Our conference will run over 3 days with Sunday CPD sessions, AGM and the Future Foresters fun evening planned for those young and not so young.  These evenings are a great opportunity for informal networking, with the new generation of foresters mixing and meeting.

 

Monday will involve 7 sessions followed by dedicated “Parliamentary Party Sessions” where each political party will have a chance to address our conference and explain their policies for the upcoming election.  Our conference dinner on this night will be held at the Carterton Event Centre, a building that showcases LVL timber and an innovative seismic system using wood.

Our final day of conference will start with the annual Women in Forestry Breakfast and we are looking forward to hearing from an inspiring women speaker to our collective group of women who work in forestry. The breakfast will be followed by our “Breaking Down the Barriers” sessions that are open to the public, and then our two streams of field trips where groups can choose from seeing farm forestry and advanced logging systems or log transport on trains with a tour of a local sawmill. There should be plenty of action by keeping our field trips, “in the field”.

We are hoping to provide interest for all our members and associates at the conference and the locals in the Wairarapa are very much looking forward to hosting and showcasing some of their workplaces along with some inspiring sessions on what is currently exciting for forestry in New Zealand.

We are excited to be presenting a varied and inspiring lineup for our next conference to be held in Masterton in the mighty Wairarapa.  We all know how passionate our sector work force is about what we do, and we are seeking to showcase some of this pride with our lineup of speakers and CPD sessions. 

The Wairarapa has enjoyed a surge of increased activity in the forestry sector in the last 5 years and we have seen many changes with our workplaces growing and new innovations in both logging and transport.  This has not been without challenges in our communities, we have had some head butting with rural groups in our regions.  We are hoping to address these differences by opening the lines of communication by holding “Public” sessions at our conference that members of our rural community can attend and will be invited to.  This is about breaking down some of the barriers that exist between our industries and involving our local rural associates in our conference to assist with understanding our sector.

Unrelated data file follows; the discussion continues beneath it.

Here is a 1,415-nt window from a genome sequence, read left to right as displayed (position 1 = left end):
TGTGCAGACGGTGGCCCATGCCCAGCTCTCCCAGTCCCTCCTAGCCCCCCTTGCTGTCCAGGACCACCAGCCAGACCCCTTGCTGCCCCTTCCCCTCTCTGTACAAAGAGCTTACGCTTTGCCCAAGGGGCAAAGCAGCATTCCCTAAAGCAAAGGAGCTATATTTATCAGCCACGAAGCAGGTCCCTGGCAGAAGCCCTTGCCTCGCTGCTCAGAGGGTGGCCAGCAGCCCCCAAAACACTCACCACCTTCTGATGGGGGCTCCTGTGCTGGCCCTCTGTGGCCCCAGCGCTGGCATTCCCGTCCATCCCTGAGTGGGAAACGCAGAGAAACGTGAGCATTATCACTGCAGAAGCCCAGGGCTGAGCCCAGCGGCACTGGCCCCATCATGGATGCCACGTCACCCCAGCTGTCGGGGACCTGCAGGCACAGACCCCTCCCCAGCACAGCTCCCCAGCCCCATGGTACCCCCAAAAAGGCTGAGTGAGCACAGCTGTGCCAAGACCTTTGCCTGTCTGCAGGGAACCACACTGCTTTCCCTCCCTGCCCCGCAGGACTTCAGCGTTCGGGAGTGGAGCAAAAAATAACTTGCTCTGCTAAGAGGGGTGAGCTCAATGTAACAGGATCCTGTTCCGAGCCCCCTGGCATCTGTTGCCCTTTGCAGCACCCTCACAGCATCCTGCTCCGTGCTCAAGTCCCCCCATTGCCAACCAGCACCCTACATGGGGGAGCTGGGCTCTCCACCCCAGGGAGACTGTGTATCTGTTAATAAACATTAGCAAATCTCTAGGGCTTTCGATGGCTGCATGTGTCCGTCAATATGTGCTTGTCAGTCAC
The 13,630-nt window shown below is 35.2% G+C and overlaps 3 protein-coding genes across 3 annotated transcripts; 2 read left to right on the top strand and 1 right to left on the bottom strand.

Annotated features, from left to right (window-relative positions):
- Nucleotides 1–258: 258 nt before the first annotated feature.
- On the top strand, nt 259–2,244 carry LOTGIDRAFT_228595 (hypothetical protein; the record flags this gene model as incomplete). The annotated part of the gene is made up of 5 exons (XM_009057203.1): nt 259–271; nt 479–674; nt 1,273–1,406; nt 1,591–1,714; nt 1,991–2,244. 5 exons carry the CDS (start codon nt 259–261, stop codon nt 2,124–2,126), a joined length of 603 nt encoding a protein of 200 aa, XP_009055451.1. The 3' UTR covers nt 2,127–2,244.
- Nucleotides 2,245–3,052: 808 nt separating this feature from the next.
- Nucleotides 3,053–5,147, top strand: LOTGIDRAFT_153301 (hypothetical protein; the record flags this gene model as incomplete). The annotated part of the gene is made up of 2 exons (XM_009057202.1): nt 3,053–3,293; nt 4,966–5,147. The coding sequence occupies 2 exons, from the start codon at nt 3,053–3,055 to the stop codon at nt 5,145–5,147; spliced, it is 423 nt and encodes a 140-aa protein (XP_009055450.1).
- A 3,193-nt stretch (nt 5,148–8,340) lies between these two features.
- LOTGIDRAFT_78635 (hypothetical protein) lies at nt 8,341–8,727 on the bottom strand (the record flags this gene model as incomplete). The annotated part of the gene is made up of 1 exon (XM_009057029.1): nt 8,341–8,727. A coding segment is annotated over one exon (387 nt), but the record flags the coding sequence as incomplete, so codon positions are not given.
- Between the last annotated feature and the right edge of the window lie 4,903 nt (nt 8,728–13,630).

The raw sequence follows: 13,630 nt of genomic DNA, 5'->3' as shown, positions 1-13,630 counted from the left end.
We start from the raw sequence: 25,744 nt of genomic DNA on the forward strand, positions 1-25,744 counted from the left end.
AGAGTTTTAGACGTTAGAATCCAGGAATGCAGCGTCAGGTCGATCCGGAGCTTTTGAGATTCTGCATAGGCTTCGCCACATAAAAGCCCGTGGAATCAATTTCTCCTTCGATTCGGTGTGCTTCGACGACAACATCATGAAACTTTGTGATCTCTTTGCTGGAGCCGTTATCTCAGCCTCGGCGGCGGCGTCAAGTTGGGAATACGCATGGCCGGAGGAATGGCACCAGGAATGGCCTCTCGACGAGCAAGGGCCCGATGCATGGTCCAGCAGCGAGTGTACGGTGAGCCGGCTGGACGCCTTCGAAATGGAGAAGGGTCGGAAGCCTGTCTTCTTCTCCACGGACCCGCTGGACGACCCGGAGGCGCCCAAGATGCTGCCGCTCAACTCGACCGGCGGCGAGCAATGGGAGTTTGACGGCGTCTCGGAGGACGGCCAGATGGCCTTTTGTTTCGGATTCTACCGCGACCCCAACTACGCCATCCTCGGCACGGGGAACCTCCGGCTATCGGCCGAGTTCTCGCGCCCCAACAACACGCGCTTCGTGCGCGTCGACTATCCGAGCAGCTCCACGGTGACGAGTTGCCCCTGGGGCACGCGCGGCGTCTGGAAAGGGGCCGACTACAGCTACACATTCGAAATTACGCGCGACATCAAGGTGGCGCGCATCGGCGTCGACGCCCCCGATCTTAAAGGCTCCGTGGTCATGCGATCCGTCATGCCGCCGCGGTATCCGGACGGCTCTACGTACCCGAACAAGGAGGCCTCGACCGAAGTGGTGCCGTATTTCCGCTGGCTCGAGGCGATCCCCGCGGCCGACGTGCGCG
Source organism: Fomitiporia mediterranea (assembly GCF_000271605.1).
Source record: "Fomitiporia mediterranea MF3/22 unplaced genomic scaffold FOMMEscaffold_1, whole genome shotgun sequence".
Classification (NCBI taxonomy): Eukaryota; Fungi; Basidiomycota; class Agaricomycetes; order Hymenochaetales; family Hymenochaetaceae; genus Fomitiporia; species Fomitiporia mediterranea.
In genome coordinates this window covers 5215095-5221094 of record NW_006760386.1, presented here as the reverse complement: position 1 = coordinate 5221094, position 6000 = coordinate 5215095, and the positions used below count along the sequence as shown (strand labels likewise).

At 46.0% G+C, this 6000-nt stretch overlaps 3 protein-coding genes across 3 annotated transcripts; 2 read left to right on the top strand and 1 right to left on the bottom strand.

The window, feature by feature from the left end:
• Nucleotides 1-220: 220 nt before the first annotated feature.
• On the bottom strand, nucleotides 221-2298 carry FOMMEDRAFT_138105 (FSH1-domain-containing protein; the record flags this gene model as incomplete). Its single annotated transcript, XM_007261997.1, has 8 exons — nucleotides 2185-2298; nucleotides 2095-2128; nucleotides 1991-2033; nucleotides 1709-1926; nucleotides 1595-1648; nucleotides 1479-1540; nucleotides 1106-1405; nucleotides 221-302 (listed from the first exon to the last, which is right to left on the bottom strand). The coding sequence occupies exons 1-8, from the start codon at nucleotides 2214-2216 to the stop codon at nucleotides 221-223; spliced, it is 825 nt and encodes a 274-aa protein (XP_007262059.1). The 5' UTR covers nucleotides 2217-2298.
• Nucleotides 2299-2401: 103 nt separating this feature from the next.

Our conference will run over 3 days with Sunday CPD sessions, AGM and the Future Foresters fun evening planned for those young and not so young.  These evenings are a great opportunity for informal networking, with the new generation of foresters mixing and meeting.

 Monday will involve 7 sessions followed by dedicated “Parliamentary Party Sessions” where each political party will have a chance to address our conference and explain their policies for the upcoming election.  Our conference dinner on this night will be held at the Carterton Event Centre, a building that showcases LVL timber and an innovative seismic system using wood. 

Our final day of conference will start with the annual Women in Forestry Breakfast and we are looking forward to hearing from an inspiring women speaker to our collective group of women who work in forestry. The breakfast will be followed by our “Breaking Down the Barriers” sessions that are open to the public, and then our two streams of field trips where groups can choose from seeing farm forestry and advanced logging systems or log transport on trains with a tour of a local sawmill. There should be plenty of action by keeping our field trips, “in the field”.

We are hoping to provide interest for all our members and associates at the conference and the locals in the Wairarapa are very much looking forward to hosting and showcasing some of their workplaces along with some inspiring sessions on what is currently exciting for forestry in New Zealand.

Event

NZIF Hawkes Bay local section

1st February 2020